By Rob Wetterholt Jr.
r3wetter@wmich.edu

Jack Reynolds packs his notebook into his backpack following lecture.  He looks around and sees students emptying out of the classroom like water gushing out of a broken pipe.  The din of students shuffling out of the lecture hall recedes until the only noise that Jack hears is the hustle and bustle of students and staff in the hallway.

Jack Reynolds is hungry.  Very hungry.

A sophomore living in the Valley dormitories, he makes his way to the cafeteria and gets in line for a submarine sandwich that is to be piled his with all of his favorite condiments.

Reynolds sits with a group of friends and devours his meal. So do they.  On his way out of the bustling food hall, Reynolds busses his dishes, tossing no more than a wrapper and a few crumbs into the garbage and heads back to his room.

By eating all of his food and throwing away crumbs that even a mouse would find unfulfilling, Reynolds has just defied the norm in WMU’s dining halls, where food waste is being analyzed with increasing scrutiny by WMU Dining Services.

WMU Food Diversion Initiative

In 2011, WMU began a Food Diversion Initiative in the Bernhard Center Dining Service kitchen that saw nearly 15,000 pounds of “production food waste” was turned over to Bear-Foot Farm, according to WMU Dining Services Food Diversion Counts.  In 2012, the initiative was expanded to include waste from Valley 1 and Valley 2 cafeterias as well as waste from Bistro 3 within Davis Hall.  As a result of this expansion, during the second half of 2012 over 36,000 pounds of food waste was successfully diverted to Bear-Foot Farm.

WMU is the only university in the state that’s making use of fruit and vegetable waste in a sustainable way through the Food Diversion Initiative, according to the State of Michigan’s Department of Agriculture.

“The EPA came up with this food waste hierarchy that talks about what to do with food waste,” said Judy Gipper, director of WMU Dining Services.  “Food waste is seen as something that should be recycled, like all the other stuff we recycle now.  This Food Diversion Initiative feeds animals, which in the food waste hierarchy is a good thing to do with food waste.”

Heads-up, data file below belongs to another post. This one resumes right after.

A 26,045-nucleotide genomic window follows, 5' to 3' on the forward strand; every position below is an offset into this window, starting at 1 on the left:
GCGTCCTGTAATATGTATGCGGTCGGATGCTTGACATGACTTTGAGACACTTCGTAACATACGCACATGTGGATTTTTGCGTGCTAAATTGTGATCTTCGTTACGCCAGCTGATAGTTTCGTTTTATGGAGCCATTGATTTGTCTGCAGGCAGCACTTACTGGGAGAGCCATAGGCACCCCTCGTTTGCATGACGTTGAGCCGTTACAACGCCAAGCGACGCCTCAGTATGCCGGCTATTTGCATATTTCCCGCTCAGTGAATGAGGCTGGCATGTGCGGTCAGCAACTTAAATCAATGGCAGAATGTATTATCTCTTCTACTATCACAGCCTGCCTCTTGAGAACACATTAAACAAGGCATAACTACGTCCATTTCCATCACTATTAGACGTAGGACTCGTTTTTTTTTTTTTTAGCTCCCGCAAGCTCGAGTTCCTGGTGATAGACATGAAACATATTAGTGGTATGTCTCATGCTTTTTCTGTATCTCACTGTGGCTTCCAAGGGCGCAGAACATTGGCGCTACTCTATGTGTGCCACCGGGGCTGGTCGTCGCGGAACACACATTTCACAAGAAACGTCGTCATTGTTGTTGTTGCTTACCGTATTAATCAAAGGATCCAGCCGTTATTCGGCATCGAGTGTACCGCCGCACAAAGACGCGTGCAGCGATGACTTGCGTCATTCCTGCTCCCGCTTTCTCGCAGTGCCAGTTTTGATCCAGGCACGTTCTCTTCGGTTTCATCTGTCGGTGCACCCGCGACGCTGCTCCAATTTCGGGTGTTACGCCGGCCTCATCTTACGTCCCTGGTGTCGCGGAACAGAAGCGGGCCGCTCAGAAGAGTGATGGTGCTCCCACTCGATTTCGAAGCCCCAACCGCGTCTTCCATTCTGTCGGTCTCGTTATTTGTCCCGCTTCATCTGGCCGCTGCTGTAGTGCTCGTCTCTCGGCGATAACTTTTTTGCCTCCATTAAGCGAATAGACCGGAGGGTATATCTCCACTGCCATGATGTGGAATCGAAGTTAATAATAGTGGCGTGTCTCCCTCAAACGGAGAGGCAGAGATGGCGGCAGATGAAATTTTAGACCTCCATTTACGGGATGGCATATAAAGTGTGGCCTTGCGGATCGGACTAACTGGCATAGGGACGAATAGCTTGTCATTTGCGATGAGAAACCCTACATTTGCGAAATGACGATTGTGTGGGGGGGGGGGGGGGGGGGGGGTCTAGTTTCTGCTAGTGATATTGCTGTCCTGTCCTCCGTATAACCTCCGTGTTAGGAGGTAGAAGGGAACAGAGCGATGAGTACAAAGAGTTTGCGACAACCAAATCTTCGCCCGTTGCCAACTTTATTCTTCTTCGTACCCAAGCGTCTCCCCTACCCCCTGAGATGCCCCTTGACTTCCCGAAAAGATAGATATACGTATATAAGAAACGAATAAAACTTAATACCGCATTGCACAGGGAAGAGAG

Combating Food Waste on Campus

Prior to 2008, the first thing that students living in the residence halls did when they entered the cafeteria was to grab a tray and make their way down the line and grab foods that they thought they might enjoy during their meal.  As it turned out in the years following 2008, simply getting rid of lunch trays in the cafeterias resulted in a 25% reduction of post-consumer food waste.

“We do know that the number of bowls and plates that is taken per student decreased from five per meal to three per meal,” said Gipper.  “A person took a tray and they had a concept that they needed to have that tray filled.  No trays?  That concept went away.”

Combating production food waste is done in a way that benefits both WMU and local farmers.  Beginning in 2011, WMU teamed up with Bear-Foot Farm and provided food scraps for livestock in the form of unused vegetables and fruits that would otherwise be thrown away.

Analyzing Food Waste

Judy Gipper serves as a vital cog as part of an effort to analyze and implement changes so that less food is wasted in the residence halls on campus.  Her office in the Bernhard Center serves as a hub where information is compiled and then disseminated throughout campus in order to raise awareness about how WMU can reduce the amount of food that is wasted.

How does WMU measure food waste?

Food waste at Western Michigan University is measured in three categories.  The first category of waste is production food waste.  This is food waste that’s created during the preparation of foods for distribution to students and staff.  The next category is overproduced food.  This waste occurs as a result of too much of a certain type of food being purchased and prepared but not consumed.  The final measurement of food waste is post-consumer food waste.  This is a form of waste that happens when food is selected for consumption and then disposed of without actually being consumed at all.

 

 

 

 

 

 

 

 

 

 

 

 

 

 

 

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